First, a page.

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Let’s Retire Old Man Par: A Modest Proposal

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In 1729, Jonathan Swift wrote a satirical essay entitled “A modest proposal,” in which he suggested that the Irish eat their own children. As might be expected, the piece drew a great deal of discussion and controversy. He was of course not serious, but simply attempting to make a point. As you will read this piece contains “A Modest Proposal” as well, but it is not intended to be satirical. I am for the record dead serious.

The golf industry is wringing its hands, trying to find a way to bring new players into the game, while at the same time keeping those that are in the game from leaving. They have initiated any number of programs designed for this purpose. How successful have they been? I would venture that they have barely moved the needle.

Barriers to the game

What we do know is that today there are three major barriers that confront the industry. They are first, the time required to play the game; second the costs associated with playing the game; and third the difficulty of the game.

There are among those adults that start the game, three distinct different groups:

  1. Those who would like to start playing golf but for any number of reasons decided not to take up the game.
  2. Those who once played more frequently but have reduced the number of rounds that they play.
  3. Those who started to play the game but then after a short period decided to leave it.

Those who leave the game

Those in the golf industry, the hand-wringers, have developed any number of programs to bring new players to the game. I would ask the question, “What is the point, when almost an equal number of players that start playing the game each year, decide to give it up within a span of a few months.

Does it make any sense to continue to put water into a bucket when there is a hole in the bottom? Of course not, but that is effectively what is being done. The first question to be ask, why do these new players quit the playing after a short time? In my opinion, the number No. 1 reason is the method of scoring being used.

Were an exit poll to be conducted asking these people why they quit playing, I seriously doubt they would answer truthfully. Who would want to admit that they were discouraged by their inability to succeed at any endeavor? The two answers that would be given the most often would be 1) that golf is too expensive to play; or 2) that they simply didn’t have time.  In this case both answers serve to preserve the individual’s dignity. And who could blame them?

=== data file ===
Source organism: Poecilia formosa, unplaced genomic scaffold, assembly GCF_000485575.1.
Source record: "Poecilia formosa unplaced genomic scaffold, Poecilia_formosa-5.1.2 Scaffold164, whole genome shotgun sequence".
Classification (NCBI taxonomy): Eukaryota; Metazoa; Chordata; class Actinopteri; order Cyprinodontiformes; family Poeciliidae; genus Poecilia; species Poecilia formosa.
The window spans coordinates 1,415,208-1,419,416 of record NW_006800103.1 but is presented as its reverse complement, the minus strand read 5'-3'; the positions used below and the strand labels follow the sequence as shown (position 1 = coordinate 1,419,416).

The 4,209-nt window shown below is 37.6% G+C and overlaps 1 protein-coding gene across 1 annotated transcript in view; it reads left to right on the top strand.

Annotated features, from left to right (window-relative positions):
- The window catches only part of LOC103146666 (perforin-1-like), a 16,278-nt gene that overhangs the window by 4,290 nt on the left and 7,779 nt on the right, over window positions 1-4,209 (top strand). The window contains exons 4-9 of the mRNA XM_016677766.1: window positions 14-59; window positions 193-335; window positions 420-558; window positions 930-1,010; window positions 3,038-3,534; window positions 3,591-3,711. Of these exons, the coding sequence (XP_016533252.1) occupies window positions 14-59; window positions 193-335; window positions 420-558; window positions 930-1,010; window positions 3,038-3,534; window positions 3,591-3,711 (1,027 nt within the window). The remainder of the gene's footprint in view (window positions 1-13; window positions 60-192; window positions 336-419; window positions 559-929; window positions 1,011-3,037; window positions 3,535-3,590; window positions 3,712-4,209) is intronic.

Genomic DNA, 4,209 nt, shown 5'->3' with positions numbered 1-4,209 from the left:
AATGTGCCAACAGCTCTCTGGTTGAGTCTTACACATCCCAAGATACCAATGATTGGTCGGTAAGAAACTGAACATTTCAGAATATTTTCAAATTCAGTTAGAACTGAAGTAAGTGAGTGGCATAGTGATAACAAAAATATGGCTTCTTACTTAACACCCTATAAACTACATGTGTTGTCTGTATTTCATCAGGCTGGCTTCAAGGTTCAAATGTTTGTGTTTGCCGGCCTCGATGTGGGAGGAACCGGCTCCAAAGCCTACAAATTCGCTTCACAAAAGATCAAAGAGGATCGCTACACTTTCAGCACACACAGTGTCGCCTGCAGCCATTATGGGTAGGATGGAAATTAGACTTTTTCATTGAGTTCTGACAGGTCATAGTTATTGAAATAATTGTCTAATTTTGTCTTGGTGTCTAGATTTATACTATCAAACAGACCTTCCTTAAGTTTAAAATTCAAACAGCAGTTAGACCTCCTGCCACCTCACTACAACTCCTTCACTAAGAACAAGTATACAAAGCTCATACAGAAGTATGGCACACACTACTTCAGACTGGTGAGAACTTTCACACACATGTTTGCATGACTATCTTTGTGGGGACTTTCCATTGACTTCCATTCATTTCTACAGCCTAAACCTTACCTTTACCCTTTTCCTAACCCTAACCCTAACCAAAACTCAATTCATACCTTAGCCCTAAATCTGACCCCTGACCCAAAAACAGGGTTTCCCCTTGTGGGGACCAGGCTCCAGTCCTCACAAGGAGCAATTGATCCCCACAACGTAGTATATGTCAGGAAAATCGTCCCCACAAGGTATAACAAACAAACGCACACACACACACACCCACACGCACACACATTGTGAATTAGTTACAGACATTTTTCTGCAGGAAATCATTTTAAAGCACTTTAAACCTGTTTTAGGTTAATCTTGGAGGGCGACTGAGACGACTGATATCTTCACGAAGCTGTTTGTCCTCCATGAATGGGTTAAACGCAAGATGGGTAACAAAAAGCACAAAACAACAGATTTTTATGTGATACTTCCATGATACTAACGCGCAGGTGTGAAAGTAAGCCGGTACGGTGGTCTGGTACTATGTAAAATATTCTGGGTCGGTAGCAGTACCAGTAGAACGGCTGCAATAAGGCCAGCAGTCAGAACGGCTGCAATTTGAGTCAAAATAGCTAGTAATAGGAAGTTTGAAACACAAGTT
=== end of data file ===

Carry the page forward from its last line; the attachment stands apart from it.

The concept of par

Why did these individuals find the game difficult? The short answer is that while golf is a hard game to learn, there  is a more compelling reason.  I would venture, that the underlying reason they quit the game is that it ceased to be fun because of how they viewed their performance. And for one central reason… the concept of par. The idea that an amateur golfer, especially a beginner, should measure their level of success against an imaginary set of numbers that represents what an expert player would score on each hole is on the surface ridiculous.

You might imagine a beginning player scoring an eight on a par-four hole after hitting six good shots and then two putting for an eight. In the context of their ability, they should be ecstatic — but of course they are not (because as their playing partner reminds them) they were four-over par on that hole. The time has come for Old Man Par to retire. And retire permanently. He is killing the game.

Perceived failure

In another scenario, the beginning player scores sixty for nine holes, which is an excellent score given the short amount of time they might have spent playing the game. And yet their nine-hole score was 24-over par. How would that make you feel? Would you be encouraged or discouraged? You might imagine yourself back in school and regardless of the amount of work that you put into a given class you always receive an “F.” At some point, would you give up?

Why should every golfer be judged by the same standard when there is such inequality in their ability? The equivalent would be placing a high school freshman in a graduate-level college course, expecting that they could perform at the same level as the other graduate students. The disparity in knowledge, based on age and experience, is precisely the reason why there are different grades in school. The same disparity exists among golfers. In this case, the difference being the ability to perform on the golf course as opposed to the classroom.

What about the second group of players that now plays less than they did in the past? Could it be that they are no longer having fun playing the game?And then there is the third group, those that consider playing the game but abandon it for another sport. Could it be that they are intimidated by the scoring system, knowing that as a beginner par is an absolute impossibility?